Review of Let Me In

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A remake of the Swedish film Let the Right One In, this 2010 version is still set in the 1980's, although the location has changed from Stockholm to Los Alamos, New Mexico. There a 12-year-old boy named Owen (Kodi Smit-McPhee) lives in an apartment building. A girl named Abby (Chloe Moretz) moves into a unit with a man (Richard Jenkins) that Owen takes to be her father. Soon afterwards, a series of bizarre murders take place, prompting an investigation by a policeman (Elias Koteas).
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Movie Review: "Let Me In"

-- Rating: R (strong bloody horror violence, language, brief sexual situation)
Length: 116 minutes
Release Date: October 1, 2010
Directed by: Matt Reeves
Genre: Drama/Horror/Mystery

American remakes of European films can be a real hit-or-miss prospect. Some fail miserably, while others are not only worthy of the original, but sometimes surpass it. "Let Me In" falls into the latter category, matching the superb Swedish original, "Let the Right One In" blow for blow.

The action in the original happened in Sweden; this American adaptation is set in Los Alamos, New Mexico, instead. The year is 1983, when President Reagan was preaching the ills of the Soviet Union. The snow is falling on the ground, which gives the film an eerie similarity to the original, set in a blustery Stockholm.

The film tells the story of Owen (Kodi Smit-McPhee), a 12-year-old boy who is very much a lost soul. He is very sensitive, which the bullies at school see as an indicator of weakness. He is an easy target for the boys, who bully him as they hurl homophobic slurs his way. Owen takes the abuse without fighting back, presumably because he doesn't know how. His mother (Cara Buono) is around, but might as well not be. She is completely emotionally absent from Owen's life. In fact, to prove how little she means in his life, director Matt Reeves ("Cloverfield") doesn't show any distinct features of the mother's face, opting instead for shadows and careful camera angles.

Owen daydreams about getting revenge on his attackers while he eats Now and Later candies. Then one day, his life is changed irrevocably by the arrival of Abby (Chloe Grace Moretz) and her "father" (Richard Jenkins). Abby is a wan girl with dirty blonde hair and pale skin who traipses around barefoot in the snow, claiming that the cold doesn't bother her very much.

The audience at this point already knows that Abby is a vampire, even though poor Owen still has no clue. He is so isolated and desperate for human contact that he doesn't realize that the person he has the most contact isn't actually a human at all. He doesn't seem to pick up on her clues, such her answer "12, more or less" when he asks her how old she is.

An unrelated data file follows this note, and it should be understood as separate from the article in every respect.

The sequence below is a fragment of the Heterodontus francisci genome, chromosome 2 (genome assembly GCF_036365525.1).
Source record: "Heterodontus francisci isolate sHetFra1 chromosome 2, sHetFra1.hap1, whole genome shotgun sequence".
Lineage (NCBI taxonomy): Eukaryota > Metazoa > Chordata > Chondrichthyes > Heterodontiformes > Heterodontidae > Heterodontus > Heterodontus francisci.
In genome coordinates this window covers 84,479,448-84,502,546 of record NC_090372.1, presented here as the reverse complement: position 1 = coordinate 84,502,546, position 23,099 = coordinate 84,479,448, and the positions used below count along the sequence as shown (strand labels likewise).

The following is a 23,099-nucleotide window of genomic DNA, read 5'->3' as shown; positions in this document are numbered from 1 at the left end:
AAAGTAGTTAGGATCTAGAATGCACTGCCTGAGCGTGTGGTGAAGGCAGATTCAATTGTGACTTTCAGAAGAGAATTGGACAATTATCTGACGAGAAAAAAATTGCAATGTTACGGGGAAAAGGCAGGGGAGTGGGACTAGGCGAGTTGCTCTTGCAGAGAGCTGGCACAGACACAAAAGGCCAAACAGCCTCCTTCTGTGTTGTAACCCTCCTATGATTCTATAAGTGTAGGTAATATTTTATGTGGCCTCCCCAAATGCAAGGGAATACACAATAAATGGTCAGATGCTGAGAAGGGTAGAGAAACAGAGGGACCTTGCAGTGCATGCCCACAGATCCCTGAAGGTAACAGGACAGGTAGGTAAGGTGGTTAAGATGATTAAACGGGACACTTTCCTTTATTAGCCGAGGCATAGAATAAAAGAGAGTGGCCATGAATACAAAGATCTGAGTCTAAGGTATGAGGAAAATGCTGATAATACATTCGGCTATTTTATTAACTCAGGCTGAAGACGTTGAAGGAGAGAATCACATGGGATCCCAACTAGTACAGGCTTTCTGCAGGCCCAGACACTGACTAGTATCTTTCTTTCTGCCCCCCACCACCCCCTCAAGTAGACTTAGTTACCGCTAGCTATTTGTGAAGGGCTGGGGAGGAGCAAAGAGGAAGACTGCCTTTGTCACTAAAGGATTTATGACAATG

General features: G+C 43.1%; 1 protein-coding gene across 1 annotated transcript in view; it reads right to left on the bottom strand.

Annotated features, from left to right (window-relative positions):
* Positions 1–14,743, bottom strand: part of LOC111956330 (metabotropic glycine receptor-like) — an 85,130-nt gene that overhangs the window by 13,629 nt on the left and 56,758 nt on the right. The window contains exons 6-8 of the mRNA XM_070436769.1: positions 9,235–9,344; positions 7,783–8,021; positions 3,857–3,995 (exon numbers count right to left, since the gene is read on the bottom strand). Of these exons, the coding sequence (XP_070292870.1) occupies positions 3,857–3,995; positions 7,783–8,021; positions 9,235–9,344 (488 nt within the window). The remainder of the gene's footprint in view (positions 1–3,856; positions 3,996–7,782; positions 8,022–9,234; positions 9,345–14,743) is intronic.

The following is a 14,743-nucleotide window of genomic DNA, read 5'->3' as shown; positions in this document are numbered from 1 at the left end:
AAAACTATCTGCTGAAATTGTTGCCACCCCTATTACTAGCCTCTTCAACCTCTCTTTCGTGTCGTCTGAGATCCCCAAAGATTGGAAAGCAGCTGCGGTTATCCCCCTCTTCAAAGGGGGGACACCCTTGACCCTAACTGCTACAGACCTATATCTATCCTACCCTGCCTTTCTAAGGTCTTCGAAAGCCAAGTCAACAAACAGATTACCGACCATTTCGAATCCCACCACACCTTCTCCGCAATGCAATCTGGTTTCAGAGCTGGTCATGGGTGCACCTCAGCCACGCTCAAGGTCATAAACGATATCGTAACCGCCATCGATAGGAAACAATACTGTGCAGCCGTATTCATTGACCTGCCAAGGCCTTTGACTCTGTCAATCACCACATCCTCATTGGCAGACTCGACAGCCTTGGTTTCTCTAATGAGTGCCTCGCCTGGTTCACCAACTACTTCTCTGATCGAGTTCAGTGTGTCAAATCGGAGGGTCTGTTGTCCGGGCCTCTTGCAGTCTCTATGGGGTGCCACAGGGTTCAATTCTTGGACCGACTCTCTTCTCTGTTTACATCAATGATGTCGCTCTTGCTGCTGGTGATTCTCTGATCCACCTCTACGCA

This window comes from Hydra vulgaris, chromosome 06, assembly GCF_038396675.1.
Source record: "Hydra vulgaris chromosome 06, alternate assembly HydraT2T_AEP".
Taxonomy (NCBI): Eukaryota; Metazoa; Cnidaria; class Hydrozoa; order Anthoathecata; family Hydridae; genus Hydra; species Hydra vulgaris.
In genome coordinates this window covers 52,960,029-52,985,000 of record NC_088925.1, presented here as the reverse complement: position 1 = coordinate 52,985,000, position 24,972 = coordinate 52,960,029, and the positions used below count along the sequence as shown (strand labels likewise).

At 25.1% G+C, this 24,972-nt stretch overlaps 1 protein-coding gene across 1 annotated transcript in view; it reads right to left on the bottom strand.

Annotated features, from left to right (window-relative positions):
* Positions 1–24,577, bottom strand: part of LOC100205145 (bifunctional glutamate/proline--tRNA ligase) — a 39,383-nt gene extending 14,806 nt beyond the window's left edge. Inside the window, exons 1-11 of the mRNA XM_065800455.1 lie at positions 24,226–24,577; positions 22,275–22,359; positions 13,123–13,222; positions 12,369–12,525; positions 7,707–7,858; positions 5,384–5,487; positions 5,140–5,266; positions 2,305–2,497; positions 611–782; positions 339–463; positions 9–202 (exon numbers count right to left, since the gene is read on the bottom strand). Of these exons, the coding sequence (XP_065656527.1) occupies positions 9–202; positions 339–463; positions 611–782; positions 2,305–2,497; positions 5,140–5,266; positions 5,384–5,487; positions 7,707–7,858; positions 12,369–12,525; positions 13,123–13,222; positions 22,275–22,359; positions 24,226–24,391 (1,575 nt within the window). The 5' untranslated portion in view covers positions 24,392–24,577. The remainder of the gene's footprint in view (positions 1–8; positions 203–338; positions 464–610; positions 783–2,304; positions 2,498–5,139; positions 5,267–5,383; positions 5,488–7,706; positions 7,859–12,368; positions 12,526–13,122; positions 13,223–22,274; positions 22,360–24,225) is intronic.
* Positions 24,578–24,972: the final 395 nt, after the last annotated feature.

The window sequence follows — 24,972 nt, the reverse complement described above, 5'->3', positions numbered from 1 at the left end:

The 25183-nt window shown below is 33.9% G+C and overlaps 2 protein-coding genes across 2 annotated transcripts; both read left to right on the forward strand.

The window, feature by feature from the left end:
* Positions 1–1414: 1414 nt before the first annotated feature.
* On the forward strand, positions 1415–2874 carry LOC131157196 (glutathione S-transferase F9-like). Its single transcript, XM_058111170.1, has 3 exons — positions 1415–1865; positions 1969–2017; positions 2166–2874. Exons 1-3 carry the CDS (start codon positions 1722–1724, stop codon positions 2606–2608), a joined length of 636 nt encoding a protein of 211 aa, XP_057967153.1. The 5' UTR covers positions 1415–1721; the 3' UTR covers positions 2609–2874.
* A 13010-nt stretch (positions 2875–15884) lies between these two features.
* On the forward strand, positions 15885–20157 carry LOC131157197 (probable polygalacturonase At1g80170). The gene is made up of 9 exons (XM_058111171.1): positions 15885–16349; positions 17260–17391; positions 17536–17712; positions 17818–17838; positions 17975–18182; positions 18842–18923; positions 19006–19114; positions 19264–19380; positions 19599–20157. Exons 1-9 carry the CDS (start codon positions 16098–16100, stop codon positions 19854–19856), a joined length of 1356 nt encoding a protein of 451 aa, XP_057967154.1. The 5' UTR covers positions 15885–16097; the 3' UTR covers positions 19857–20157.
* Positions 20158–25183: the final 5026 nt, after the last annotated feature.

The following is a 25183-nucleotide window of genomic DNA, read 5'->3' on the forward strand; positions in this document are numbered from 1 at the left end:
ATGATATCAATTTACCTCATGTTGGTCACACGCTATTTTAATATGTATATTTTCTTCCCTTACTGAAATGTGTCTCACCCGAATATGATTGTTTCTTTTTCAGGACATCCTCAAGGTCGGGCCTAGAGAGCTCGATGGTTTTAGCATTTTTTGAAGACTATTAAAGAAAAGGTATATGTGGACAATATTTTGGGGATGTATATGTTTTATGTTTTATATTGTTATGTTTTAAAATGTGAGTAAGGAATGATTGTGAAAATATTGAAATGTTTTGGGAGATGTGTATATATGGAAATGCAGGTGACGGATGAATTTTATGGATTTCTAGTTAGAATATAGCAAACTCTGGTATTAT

Owen also doesn't seem to see the somewhat questionable relationship that Abby has with her father, who isn't actually her father at all. He is in fact a human guardian who has sworn to protect Abby from daylight, where she would burst into flames. He also slaughters humans for her so that she can keep her bloodlust in check.

Every human that the father drains for Abby means another body that is left somewhere. Soon, the body count begins to rise, and a policeman (Elias Koteas) begins investigating. The father has been assisting Abby long enough to know better than to hide bodies anywhere near their apartment complex. Unfortunately, Abby, despite her years and knowledge, chooses a victim from their building, which brings the suspicious policeman right to their front door.

Meanwhile, Owen asks Abby, who he has been spending an increasing amount of time with, to "go steady" with him. She refuses, saying they can't even be friends. This turns out to be an empty promise, as the two are fast becoming friends. There is no sexual component to their relationship, at least none that is show on screen. However, when the two embrace warmly, the growing affection between the two is evident.

The parts of Abby and Owen could easily have gone south with the wrong actors. Thankfully, director Reeve found some really great child actors to take the plum roles. Moretz in particular is spectacular as Abby, who lives her life wondering from one day to the next if someone will find out her secret. Vampires have been somewhat romanticized in recent pop culture history, but "Let Me In" does no such thing. Instead, it lays bare the life of desperation that vampires must endure in order to satisfy their need for human blood. They could get caught at anytime, which makes their daily thirst a dangerous one.

The biggest difference between this film and the original is that Reeves dabbles a little bit in CGI and action sequences. He does this successfully, since the additions add to the overall story. The story didn't really need enhancement, as the tragic choices that Owen and Abby must make provide plenty of drama on their own. However, the additions are a nice, appropriate surprise that should silence any critics who loved the original film.

Rating: 4 out of 5 stars